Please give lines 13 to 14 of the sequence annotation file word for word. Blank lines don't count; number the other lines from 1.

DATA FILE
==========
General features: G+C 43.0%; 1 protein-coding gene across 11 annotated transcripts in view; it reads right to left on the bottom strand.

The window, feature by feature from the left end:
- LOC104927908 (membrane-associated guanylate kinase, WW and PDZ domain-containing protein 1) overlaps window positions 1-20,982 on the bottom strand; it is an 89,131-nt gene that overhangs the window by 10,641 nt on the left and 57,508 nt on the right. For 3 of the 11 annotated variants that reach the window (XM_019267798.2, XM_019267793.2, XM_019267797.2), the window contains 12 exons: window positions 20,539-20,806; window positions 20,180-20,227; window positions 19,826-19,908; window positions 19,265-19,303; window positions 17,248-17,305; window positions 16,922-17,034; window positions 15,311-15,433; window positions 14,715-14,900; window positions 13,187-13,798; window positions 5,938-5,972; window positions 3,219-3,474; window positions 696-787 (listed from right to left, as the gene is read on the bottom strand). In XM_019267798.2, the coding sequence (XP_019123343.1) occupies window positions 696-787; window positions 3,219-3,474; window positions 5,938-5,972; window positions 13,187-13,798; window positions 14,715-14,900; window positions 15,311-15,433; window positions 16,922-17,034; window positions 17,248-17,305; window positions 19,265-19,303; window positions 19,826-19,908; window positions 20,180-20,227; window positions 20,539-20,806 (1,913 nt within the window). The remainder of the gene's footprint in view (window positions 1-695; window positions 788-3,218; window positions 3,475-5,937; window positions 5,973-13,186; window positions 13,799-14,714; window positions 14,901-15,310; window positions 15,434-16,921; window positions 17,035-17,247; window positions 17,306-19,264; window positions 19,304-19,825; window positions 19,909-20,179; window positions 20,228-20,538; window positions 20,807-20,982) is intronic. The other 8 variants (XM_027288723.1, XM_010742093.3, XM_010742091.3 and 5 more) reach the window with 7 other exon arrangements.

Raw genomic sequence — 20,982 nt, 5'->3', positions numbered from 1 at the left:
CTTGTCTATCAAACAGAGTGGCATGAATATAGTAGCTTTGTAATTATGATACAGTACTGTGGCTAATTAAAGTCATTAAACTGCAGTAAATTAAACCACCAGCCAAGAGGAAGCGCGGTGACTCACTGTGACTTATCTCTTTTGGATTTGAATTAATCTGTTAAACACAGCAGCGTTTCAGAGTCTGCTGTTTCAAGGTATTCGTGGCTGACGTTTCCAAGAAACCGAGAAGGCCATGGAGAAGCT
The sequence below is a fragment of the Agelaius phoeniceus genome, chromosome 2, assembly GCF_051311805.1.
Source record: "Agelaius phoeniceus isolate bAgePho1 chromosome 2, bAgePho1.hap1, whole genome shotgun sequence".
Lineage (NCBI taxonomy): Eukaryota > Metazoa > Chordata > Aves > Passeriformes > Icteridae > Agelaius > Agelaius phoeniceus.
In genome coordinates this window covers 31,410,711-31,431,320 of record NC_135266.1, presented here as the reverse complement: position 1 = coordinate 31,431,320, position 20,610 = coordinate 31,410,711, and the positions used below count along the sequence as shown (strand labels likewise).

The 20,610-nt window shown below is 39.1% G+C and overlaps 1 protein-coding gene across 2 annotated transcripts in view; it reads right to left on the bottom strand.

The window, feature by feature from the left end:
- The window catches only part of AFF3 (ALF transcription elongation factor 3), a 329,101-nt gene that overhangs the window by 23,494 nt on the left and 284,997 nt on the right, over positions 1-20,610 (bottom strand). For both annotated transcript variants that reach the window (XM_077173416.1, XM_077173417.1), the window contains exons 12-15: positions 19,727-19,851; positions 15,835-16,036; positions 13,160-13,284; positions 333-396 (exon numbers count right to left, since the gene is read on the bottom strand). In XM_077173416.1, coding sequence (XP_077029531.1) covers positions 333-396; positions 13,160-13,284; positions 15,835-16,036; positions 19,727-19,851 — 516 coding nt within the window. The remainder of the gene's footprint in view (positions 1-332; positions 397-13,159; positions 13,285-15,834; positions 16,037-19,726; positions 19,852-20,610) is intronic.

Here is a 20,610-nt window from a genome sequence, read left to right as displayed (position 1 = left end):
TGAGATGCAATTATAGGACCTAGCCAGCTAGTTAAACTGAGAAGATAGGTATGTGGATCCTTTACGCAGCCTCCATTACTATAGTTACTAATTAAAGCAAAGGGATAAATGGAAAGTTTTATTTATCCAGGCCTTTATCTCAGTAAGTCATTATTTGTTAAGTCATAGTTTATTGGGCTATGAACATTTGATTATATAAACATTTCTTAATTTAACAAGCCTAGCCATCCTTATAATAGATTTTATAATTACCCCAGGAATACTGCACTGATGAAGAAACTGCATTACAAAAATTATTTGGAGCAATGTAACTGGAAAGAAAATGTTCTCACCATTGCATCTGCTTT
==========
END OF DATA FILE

Here is a 20,610-nt window from a genome sequence, read left to right as displayed (position 1 = left end):
TGAGATGCAATTATAGGACCTAGCCAGCTAGTTAAACTGAGAAGATAGGTATGTGGATCCTTTACGCAGCCTCCATTACTATAGTTACTAATTAAAGCAAAGGGATAAATGGAAAGTTTTATTTATCCAGGCCTTTATCTCAGTAAGTCATTATTTGTTAAGTCATAGTTTATTGGGCTATGAACATTTGATTATATAAACATTTCTTAATTTAACAAGCCTAGCCATCCTTATAATAGATTTTATAATTACCCCAGGAATACTGCACTGATGAAGAAACTGCATTACAAAAATTATTTGGAGCAATGTAACTGGAAAGAAAATGTTCTCACCATTGCATCTGCTTT